"I think Bud really appreciated Phil's straightforward, business-like approach to difficult issues," said lawyer Byron Trauger, the city's leading negotiator. "And I think that was something he had not previously seen in many political leaders.
"I found him to be a tough but fair negotiator. He was not present for most of the negotiations, of course, because in a deal like that the lead people would not be. But I remember two or three times as we were working on the deal, the lawyers and negotiators reached an impasse, and on those occasions then-Mayor Phil Bredesen and Bud would go into a room alone and work out the issue."
Bredesen said Adams was good for Nashville and agreed the Texan was a tough, but fair, negotiator. The only trepidation Adams had was when the bond referendum came up, Bredesen said, and the fervor with which opponents approached the vote was "second only to the county's liquor-by-the-drink referendum, I am told."
"He was very upset about it," the former mayor and governor said. "When we had talked originally, i think because of the political problems he had in Houston, he said, 'Look, if this requires a vote, I don't want any part of it.' And I assured him it did not, because it didn't. No one ever thought that part of the charter would be pulled out. By the time that happened, we were already a long way down the road. He said, 'Look, I trust you guys. I'm sorry it's come to this, but let's get it done and let's get the team here.' He stuck with us and we got the vote done — the 'yes' referendum — and I think it was very good for the team and the city."
One side-effect of the referendum? It was now a settled matter. "A lot of those folks who voted no have become Titans fans and some are even season ticket holders," he said.
With the deal done — and bridges burned in Houston, which never got a chance to counter — Adams' Oilers endured a lost 1996 season in Texas with dwindling attendance. The next year the team moved to Memphis, temporarily and then to Vanderbilt for a season in 1998. By 1999, the gleaming new stadium, now LP Field, was finished and witnessed a 13-3 regular season, the "Music City Miracle" in the playoffs and a run to the Super Bowl.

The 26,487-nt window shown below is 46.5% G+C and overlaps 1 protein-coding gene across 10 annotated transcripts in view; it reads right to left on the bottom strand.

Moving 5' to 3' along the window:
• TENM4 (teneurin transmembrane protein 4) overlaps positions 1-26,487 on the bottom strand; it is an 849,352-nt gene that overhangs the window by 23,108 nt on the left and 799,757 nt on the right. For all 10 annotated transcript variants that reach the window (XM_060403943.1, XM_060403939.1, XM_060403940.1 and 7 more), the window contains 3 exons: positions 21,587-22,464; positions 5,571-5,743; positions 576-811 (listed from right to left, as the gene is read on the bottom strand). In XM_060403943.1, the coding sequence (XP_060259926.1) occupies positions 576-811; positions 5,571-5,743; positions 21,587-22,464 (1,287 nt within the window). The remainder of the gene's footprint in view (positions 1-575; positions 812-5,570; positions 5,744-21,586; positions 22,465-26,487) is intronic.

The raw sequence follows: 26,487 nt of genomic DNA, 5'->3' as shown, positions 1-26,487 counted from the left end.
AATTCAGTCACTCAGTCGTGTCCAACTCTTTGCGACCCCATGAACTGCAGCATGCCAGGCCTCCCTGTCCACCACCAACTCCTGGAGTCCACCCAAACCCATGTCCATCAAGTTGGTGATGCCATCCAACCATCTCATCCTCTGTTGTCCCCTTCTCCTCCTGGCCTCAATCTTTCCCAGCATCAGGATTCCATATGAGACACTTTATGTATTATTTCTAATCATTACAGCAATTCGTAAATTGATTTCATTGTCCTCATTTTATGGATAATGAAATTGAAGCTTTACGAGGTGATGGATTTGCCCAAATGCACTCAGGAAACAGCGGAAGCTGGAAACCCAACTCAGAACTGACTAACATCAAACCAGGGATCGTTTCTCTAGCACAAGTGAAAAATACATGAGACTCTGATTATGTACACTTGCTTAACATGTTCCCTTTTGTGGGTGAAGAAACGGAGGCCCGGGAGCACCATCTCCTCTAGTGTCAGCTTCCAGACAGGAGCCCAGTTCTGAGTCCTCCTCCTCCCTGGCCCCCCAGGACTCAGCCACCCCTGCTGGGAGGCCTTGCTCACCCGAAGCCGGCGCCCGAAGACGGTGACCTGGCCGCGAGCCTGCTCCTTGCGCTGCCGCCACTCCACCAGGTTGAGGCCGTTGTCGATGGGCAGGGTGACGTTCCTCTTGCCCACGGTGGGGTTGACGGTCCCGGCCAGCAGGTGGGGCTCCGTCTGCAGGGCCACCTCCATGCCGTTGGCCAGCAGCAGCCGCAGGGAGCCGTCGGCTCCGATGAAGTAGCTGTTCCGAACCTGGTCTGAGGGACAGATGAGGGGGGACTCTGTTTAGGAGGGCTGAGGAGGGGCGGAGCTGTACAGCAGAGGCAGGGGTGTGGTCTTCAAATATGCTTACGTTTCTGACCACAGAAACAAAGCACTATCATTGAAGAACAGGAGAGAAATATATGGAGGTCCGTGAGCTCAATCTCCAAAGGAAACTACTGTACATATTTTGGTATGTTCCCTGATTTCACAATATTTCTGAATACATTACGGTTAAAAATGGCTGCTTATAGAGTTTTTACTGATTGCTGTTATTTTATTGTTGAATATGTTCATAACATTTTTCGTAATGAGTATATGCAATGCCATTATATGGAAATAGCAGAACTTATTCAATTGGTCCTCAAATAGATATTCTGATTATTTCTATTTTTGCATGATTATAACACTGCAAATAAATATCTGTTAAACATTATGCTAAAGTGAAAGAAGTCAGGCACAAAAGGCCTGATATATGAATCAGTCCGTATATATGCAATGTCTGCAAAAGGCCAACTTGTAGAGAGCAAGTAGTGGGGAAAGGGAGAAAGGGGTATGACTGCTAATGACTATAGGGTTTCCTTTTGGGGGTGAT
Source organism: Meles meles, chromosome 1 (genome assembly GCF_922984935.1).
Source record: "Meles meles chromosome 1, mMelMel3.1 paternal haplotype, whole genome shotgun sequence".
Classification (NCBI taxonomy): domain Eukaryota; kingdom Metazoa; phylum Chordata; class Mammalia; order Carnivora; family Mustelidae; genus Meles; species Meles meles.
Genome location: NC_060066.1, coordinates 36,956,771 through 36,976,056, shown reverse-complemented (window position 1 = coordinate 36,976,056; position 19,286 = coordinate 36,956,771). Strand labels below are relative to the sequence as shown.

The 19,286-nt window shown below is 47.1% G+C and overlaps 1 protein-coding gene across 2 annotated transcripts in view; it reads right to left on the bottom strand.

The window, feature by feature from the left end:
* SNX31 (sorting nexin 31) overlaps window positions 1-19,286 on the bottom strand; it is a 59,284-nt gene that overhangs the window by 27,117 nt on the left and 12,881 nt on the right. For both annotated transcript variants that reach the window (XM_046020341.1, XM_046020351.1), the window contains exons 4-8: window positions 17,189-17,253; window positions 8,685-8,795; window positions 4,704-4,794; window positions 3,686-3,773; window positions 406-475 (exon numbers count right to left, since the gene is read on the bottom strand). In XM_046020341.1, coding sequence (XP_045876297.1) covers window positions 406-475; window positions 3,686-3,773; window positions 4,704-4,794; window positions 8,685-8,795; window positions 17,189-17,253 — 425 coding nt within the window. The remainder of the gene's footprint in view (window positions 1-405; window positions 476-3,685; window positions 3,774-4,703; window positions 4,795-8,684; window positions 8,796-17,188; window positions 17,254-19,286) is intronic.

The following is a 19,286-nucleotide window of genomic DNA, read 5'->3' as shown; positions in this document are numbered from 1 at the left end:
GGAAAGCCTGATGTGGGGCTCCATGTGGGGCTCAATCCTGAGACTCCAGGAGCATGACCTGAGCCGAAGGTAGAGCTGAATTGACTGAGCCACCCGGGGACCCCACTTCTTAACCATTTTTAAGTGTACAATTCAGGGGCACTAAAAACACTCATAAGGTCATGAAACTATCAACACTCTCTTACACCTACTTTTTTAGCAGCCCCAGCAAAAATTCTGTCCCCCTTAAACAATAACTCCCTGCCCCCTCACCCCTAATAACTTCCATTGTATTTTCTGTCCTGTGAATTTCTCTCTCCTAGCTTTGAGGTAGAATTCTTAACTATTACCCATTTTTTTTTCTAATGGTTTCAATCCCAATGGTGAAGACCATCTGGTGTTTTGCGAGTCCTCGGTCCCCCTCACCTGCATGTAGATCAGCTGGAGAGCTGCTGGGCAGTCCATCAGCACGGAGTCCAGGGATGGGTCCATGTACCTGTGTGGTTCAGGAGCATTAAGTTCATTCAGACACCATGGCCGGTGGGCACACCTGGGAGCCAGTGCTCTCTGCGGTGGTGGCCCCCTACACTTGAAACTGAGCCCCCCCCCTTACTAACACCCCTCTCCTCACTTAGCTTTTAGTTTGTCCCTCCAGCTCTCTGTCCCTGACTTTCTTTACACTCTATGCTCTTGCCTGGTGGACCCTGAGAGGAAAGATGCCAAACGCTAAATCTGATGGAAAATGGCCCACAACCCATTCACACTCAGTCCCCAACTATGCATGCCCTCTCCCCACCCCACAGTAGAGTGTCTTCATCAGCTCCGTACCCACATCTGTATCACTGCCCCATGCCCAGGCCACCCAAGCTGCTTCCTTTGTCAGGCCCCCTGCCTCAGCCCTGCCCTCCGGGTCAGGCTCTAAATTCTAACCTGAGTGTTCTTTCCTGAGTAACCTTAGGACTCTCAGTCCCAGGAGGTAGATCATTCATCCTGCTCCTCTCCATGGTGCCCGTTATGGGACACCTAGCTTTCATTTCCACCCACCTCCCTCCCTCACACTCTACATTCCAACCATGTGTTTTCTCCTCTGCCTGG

The Houston Chronicle and other outlets are reporting that Titans owner, K.S. "Bud" Adams has died at the age of 90.
Mr. Adams moved the Houston Oilers — the franchise he started as part of the upstart American Football League in 1960 — to Tennessee in 1997, playing in Memphis and at Vanderbilt before opening what is now LP Field as the Tennessee Titans in 1999.
In that season, the Titans would advance to the Super Bowl — doing something the team never did in Houston.
Mr. Adams had developed a contentious relationship with the city he called home (and continued to call home even after he relocated his beloved team) — having almost moved the team earlier to Jacksonville. Mr. Adams was involved with the group that brought Major League Baseball to Houston in 1962 when the Colt .45s (now the Astros) began play.
In addition, Mr. Adams also owned Houston's ABA franchise and one of the iterations of the Nashville Kats arena football team.
Mr. Adams, an enrolled member of the Cherokee Nation and graduate of the University of Kansas, originally made his fortune in oil and gas.
Coincidentally, Mr. Adams died just days after Bum Phillips, the coach of the Oilers during the heady Luv Ya Blue period. Mr Adams fired Mr. Phillips in 1980, seen by many as the beginning of acrimonious relationship between owner, city and fans.